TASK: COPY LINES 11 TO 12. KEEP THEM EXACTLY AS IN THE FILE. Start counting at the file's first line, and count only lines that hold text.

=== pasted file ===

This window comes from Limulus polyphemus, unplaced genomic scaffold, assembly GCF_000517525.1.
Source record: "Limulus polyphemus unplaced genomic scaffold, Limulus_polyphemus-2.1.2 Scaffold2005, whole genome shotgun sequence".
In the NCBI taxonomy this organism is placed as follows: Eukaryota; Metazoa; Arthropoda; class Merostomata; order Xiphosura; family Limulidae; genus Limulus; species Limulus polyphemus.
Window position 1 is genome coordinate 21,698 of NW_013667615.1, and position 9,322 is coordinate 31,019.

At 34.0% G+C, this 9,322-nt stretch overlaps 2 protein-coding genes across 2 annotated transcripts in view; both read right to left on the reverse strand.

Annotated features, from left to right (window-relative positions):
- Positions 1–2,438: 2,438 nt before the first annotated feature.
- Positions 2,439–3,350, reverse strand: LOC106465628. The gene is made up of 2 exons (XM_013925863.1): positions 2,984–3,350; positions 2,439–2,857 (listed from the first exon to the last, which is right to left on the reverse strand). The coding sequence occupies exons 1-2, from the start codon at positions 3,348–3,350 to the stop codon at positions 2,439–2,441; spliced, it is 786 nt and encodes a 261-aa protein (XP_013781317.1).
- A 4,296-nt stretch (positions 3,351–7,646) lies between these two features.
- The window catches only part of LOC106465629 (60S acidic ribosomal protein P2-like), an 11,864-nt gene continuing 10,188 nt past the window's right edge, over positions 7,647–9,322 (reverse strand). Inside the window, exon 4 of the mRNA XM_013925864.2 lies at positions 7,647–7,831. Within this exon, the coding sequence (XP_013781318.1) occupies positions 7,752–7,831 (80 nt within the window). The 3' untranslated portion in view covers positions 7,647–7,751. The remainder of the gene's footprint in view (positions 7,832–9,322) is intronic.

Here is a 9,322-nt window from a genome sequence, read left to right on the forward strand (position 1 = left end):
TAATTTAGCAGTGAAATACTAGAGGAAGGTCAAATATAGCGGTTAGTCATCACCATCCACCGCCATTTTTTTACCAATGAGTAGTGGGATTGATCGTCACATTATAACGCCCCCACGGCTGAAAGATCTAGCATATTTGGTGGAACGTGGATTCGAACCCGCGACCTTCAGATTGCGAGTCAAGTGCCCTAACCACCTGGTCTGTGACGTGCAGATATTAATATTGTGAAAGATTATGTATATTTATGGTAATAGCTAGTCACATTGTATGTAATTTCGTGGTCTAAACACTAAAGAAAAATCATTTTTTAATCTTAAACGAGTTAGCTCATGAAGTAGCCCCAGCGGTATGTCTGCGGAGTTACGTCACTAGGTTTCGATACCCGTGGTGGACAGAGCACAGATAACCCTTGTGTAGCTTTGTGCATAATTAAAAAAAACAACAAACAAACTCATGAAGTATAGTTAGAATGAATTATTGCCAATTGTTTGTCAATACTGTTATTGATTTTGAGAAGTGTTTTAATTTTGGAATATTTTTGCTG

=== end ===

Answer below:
Here is a 9,322-nt window from a genome sequence, read left to right on the forward strand (position 1 = left end):
TAATTTAGCAGTGAAATACTAGAGGAAGGTCAAATATAGCGGTTAGTCATCACCATCCACCGCCATTTTTTTACCAATGAGTAGTGGGATTGATCGTCACATTATAACGCCCCCACGGCTGAAAGATCTAGCATATTTGGTGGAACGTGGATTCGAACCCGCGACCTTCAGATTGCGAGTCAAGTGCCCTAACCACCTGGTCTGTGACGTGCAGATATTAATATTGTGAAAGATTATGTATATTTATGGTAATAGCTAGTCACATTGTATGTAATTTCGTGGTCTAAACACTAAAGAAAAATCATTTTTTAATCTTAAACGAGTTAGCTCATGAAGTAGCCCCAGCGGTATGTCTGCGGAGTTACGTCACTAGGTTTCGATACCCGTGGTGGACAGAGCACAGATAACCCTTGTGTAGCTTTGTGCATAATTAAAAAAAACAACAAACAAACTCATGAAGTATAGTTAGAATGAATTATTGCCAATTGTTTGTCAATACTGTTATTGATTTTGAGAAGTGTTTTAATTTTGGAATATTTTTGCTG